release more Arel power?

Hello,

I just learned that Arel support more powerful queries than in rails, e.g.

users = Arel::Table.new(‘users’)
users.where( (users[:id].eq(1)).or(users[:id].eq(2)) )

In rails it will be

User.where( (User.arel_table[:id].eq(1)).or(User.arel_table[:id].eq(2))) )

Which is too complex. DAE think it’s a good to have a convinient way to express above query in rails? maybe like this:

User.where(:id.eq(1).or.(:id.eq(2)))
or
User.where(:id => 1).or.where(:id => 2)
?

Or such a way already exists? If no, why not?

Regards
Jan

Check out the meta_where gem: https://github.com/ernie/meta_where

That’s awesome, thanks :slight_smile:

Now I just wonder why it’s not in rails by default?

I’ve been discussed the possibility of exposing ARel power with the core team too, and found out that they thing ARel API is not mature enough to be exposed. Maybe we should wait :slight_smile:

In another hand, they don’t like the extending hash for this apparent reason so I’m pretty sure you won’t see it in the future release unless you can convince them that it’s more elegant. Using that metawhere gem is you way to go :slight_smile:

Prem

I'll third the recommendation for MetaWhere, though I may be biased. :slight_smile:

I assume that when you mentioned extending Hash, you meant extending
Symbol. I know a number of rubyists are vehemently opposed to such
extensions, though I've never really been sure of why. I can assume
that it's because extending symbol in this way treats it as something
of an extra global namespace and that strictly from an OO purity
perspective, hanging factory methods off of symbol is considered
unsavory. That, or it has something to do with symbols not being
garbage collected and such methods encouraging/necessitating extra use
of symbols -- irrelevant in this context since hash keys are already
symbols in most cases.

Anyway, I'd contend that that from a practical perspective, "freedom
patching" in this manner makes a lot of sense. Granted, the argument
will be easier once we have module refinement, but in the meantime,
is it really that likely that your app is going to have a better use
for something like Symbol#matches than to get an ARel Matches node?

In any case, it's been working out alright for the DataMapper guys for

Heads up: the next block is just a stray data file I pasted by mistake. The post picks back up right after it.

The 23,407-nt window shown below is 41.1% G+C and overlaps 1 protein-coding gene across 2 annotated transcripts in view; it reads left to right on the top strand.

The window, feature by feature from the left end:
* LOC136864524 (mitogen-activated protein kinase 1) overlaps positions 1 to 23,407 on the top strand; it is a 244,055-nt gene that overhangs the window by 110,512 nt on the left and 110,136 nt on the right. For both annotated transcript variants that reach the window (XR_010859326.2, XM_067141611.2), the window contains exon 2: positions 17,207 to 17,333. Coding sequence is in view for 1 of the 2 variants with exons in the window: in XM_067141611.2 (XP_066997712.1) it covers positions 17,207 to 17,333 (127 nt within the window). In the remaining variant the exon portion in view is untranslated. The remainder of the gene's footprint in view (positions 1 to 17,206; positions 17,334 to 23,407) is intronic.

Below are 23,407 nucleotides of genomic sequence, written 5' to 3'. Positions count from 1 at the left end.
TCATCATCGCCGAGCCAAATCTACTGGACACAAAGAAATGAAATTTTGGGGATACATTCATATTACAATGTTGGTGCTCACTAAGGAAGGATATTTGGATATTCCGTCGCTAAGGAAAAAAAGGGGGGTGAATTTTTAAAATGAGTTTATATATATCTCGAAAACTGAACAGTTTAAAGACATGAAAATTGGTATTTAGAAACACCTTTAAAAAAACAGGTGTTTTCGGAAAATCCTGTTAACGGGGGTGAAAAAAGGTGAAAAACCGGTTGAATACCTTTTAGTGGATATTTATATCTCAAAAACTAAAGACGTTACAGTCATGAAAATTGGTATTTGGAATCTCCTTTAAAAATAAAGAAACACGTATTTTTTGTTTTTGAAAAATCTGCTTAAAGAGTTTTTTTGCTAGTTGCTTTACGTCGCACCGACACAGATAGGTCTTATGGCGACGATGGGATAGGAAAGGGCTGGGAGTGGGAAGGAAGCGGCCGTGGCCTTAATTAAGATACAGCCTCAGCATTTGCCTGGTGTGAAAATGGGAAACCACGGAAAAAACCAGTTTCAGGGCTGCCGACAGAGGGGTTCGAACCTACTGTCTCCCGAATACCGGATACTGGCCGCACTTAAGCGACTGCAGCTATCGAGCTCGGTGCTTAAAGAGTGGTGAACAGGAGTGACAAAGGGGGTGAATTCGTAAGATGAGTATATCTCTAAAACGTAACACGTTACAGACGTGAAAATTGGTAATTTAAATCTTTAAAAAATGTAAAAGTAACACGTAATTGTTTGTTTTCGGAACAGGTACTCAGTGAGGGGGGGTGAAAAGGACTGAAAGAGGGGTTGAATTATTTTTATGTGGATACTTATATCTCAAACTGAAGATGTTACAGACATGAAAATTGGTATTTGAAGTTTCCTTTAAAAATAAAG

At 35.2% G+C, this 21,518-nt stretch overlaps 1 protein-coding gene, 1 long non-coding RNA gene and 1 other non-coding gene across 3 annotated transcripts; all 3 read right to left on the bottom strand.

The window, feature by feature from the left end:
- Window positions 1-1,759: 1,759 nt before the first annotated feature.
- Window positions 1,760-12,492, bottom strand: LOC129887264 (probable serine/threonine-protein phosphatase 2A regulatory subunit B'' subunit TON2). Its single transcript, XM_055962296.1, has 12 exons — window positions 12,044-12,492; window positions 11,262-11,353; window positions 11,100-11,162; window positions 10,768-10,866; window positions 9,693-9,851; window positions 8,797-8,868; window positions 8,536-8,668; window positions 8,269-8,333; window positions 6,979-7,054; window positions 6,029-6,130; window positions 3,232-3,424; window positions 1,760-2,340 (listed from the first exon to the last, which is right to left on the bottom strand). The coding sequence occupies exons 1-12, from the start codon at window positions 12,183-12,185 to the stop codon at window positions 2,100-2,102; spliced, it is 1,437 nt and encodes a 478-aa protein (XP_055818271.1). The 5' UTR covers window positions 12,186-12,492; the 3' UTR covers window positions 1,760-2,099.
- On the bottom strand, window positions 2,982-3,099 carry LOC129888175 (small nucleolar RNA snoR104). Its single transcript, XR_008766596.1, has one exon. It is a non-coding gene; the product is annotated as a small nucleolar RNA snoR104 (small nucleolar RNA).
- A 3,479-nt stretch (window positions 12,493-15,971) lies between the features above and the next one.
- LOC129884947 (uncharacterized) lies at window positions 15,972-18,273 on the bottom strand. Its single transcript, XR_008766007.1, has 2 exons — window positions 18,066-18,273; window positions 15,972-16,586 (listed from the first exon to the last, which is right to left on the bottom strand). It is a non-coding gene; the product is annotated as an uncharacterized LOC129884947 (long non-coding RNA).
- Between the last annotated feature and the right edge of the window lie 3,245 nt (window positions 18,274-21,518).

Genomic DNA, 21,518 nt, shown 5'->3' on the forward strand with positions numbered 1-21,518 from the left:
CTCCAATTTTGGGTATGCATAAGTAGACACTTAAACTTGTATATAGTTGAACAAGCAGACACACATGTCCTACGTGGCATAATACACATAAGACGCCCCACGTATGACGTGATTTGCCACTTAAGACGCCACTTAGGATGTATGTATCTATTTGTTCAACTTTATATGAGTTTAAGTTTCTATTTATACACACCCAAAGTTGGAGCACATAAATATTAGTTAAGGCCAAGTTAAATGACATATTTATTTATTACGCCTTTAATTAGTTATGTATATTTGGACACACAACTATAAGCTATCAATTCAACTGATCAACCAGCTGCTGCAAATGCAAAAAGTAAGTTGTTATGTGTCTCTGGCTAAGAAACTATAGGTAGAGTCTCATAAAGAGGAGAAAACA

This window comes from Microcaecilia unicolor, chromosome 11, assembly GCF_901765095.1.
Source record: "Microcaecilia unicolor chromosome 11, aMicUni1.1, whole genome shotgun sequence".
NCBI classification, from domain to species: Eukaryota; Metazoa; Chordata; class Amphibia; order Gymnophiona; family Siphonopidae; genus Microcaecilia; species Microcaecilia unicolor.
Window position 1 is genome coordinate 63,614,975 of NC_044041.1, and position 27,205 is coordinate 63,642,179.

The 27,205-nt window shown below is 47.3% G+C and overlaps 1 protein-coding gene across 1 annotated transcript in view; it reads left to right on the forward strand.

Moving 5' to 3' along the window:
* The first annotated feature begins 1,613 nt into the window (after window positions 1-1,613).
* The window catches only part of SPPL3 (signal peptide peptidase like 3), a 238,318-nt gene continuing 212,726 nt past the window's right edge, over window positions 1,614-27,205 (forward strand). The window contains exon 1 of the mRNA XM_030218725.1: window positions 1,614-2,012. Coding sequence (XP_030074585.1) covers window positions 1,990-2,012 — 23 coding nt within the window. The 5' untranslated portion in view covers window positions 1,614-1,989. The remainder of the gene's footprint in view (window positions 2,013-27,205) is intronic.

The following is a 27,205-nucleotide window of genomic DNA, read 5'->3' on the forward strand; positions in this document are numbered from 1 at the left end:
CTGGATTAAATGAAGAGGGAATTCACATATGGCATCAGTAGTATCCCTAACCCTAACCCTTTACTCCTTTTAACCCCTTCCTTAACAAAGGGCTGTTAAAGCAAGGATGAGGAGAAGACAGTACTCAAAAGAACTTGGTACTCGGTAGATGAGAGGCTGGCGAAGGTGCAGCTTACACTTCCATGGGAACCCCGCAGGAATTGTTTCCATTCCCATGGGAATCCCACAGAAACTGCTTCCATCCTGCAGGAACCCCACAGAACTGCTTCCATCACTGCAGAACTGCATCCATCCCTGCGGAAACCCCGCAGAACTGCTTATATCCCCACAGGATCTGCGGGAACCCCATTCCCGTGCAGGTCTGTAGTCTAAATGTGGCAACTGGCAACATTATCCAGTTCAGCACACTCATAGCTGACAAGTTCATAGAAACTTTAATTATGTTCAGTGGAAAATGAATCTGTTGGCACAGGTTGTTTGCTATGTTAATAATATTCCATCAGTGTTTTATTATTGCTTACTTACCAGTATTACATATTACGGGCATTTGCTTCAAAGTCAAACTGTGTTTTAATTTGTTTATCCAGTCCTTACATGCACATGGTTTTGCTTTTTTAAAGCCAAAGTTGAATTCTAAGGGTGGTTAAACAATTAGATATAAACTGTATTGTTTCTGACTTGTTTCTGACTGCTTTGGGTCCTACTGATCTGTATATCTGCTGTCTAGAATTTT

a while now, and I've not heard any reports of anarchy, cats sleeping
with dogs, etc...

Yes, I meant to say symbol :slight_smile:

Hi Ernie, although I like this approach or extending symbols for easying the queries, I don't think this would be great to be included inside any framework. This could be enabled in a per-basis application but if it happen that you depend on another library that also needs symbols to be extended in a conflicting way, this would lead to problems. Until Ruby provides us some way of limitating the use of some modules per context, I think that extending symbols that way is not the way to go with current Ruby specification since it can lead to incompatibilities among libraries relying on some symbol operators/methods that could be defined in different ways.

What I'm saying is that I would be happy using your meta_where gem on my applications, while I would not be comfortable with it being included in ActiveRecord.

Best regards and thank you for your gem!

Rodrigo.

is it really that likely that your app is going to have a better use
for something like Symbol#matches than to get an ARel Matches node?

Case-in-point: the mongoid gem defines Symbol#matches. Libraries that do this have a myopic view of the world.

Chris

Wouldn't it be possible to implement the sexy api with blocks ?

var = 12

# meta_where
User.where(:id.gt > var)

# another implementation
User.condition { id.gt > var }

Evaluate the the block in different scope in which title method would
be definied to return some object responding to :gt, :lt and other
nice methods...

If that's possible, maybe that's our goal ?

Robert Pankowecki

DataMapper has moved away from core patching (as we too think it’s a bad idea). The symbol extensions that monkey patch core are opt-in now for legacy support, and i (amongst others) think it should go away all together. DataMapper’s extended key support can also be had through string based keys like “property.matcher” => “value”.

Cheers,

-Ted

I actually fiddled around with this in my current work on a rewrite of MetaWhere. The problem is that once you start looking to handle nested associations and the like, things start looking pretty ridiculously verbose. Couldn't come up with a DSL I liked.